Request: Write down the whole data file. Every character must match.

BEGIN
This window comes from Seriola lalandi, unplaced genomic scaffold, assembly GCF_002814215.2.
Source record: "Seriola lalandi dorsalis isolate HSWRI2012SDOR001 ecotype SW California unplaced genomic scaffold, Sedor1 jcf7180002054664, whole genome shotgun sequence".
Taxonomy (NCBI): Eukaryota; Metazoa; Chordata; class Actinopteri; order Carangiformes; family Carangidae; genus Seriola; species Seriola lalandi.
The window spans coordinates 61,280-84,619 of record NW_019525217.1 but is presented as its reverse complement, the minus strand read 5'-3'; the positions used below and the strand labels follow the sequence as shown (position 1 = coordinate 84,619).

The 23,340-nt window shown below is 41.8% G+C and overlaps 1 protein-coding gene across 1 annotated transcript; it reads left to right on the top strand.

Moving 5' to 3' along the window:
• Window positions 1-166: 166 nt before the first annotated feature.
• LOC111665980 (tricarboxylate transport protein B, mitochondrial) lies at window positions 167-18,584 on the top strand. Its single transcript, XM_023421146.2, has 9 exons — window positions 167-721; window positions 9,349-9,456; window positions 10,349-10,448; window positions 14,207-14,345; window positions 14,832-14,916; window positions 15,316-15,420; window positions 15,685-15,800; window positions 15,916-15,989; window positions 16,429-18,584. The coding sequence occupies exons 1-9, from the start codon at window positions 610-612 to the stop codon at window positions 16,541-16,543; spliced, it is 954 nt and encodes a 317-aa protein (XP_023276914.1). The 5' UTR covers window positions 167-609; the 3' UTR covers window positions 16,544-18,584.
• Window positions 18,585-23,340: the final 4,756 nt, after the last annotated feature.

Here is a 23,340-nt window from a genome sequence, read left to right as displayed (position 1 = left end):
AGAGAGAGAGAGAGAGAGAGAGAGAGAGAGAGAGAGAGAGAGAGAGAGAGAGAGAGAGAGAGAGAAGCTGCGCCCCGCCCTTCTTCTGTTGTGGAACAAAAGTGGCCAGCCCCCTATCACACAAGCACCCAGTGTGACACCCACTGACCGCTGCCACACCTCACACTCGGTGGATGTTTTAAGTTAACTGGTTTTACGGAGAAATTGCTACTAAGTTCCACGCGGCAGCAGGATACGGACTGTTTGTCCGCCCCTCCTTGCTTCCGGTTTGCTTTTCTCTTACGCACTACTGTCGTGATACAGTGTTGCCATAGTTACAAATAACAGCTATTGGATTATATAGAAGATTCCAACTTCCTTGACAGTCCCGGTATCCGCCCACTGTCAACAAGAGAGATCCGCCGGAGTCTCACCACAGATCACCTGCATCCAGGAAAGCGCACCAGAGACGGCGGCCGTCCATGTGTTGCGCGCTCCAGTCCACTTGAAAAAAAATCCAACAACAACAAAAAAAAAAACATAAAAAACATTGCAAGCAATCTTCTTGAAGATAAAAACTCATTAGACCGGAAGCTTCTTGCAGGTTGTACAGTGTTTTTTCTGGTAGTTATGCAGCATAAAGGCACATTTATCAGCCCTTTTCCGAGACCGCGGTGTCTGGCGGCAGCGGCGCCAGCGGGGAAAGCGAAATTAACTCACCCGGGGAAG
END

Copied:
This window comes from Seriola lalandi, unplaced genomic scaffold, assembly GCF_002814215.2.
Source record: "Seriola lalandi dorsalis isolate HSWRI2012SDOR001 ecotype SW California unplaced genomic scaffold, Sedor1 jcf7180002054664, whole genome shotgun sequence".
Taxonomy (NCBI): Eukaryota; Metazoa; Chordata; class Actinopteri; order Carangiformes; family Carangidae; genus Seriola; species Seriola lalandi.
The window spans coordinates 61,280-84,619 of record NW_019525217.1 but is presented as its reverse complement, the minus strand read 5'-3'; the positions used below and the strand labels follow the sequence as shown (position 1 = coordinate 84,619).

The 23,340-nt window shown below is 41.8% G+C and overlaps 1 protein-coding gene across 1 annotated transcript; it reads left to right on the top strand.

Moving 5' to 3' along the window:
• Window positions 1-166: 166 nt before the first annotated feature.
• LOC111665980 (tricarboxylate transport protein B, mitochondrial) lies at window positions 167-18,584 on the top strand. Its single transcript, XM_023421146.2, has 9 exons — window positions 167-721; window positions 9,349-9,456; window positions 10,349-10,448; window positions 14,207-14,345; window positions 14,832-14,916; window positions 15,316-15,420; window positions 15,685-15,800; window positions 15,916-15,989; window positions 16,429-18,584. The coding sequence occupies exons 1-9, from the start codon at window positions 610-612 to the stop codon at window positions 16,541-16,543; spliced, it is 954 nt and encodes a 317-aa protein (XP_023276914.1). The 5' UTR covers window positions 167-609; the 3' UTR covers window positions 16,544-18,584.
• Window positions 18,585-23,340: the final 4,756 nt, after the last annotated feature.

Here is a 23,340-nt window from a genome sequence, read left to right as displayed (position 1 = left end):
AGAGAGAGAGAGAGAGAGAGAGAGAGAGAGAGAGAGAGAGAGAGAGAGAGAGAGAGAGAGAGAGAAGCTGCGCCCCGCCCTTCTTCTGTTGTGGAACAAAAGTGGCCAGCCCCCTATCACACAAGCACCCAGTGTGACACCCACTGACCGCTGCCACACCTCACACTCGGTGGATGTTTTAAGTTAACTGGTTTTACGGAGAAATTGCTACTAAGTTCCACGCGGCAGCAGGATACGGACTGTTTGTCCGCCCCTCCTTGCTTCCGGTTTGCTTTTCTCTTACGCACTACTGTCGTGATACAGTGTTGCCATAGTTACAAATAACAGCTATTGGATTATATAGAAGATTCCAACTTCCTTGACAGTCCCGGTATCCGCCCACTGTCAACAAGAGAGATCCGCCGGAGTCTCACCACAGATCACCTGCATCCAGGAAAGCGCACCAGAGACGGCGGCCGTCCATGTGTTGCGCGCTCCAGTCCACTTGAAAAAAAATCCAACAACAACAAAAAAAAAAACATAAAAAACATTGCAAGCAATCTTCTTGAAGATAAAAACTCATTAGACCGGAAGCTTCTTGCAGGTTGTACAGTGTTTTTTCTGGTAGTTATGCAGCATAAAGGCACATTTATCAGCCCTTTTCCGAGACCGCGGTGTCTGGCGGCAGCGGCGCCAGCGGGGAAAGCGAAATTAACTCACCCGGGGAAG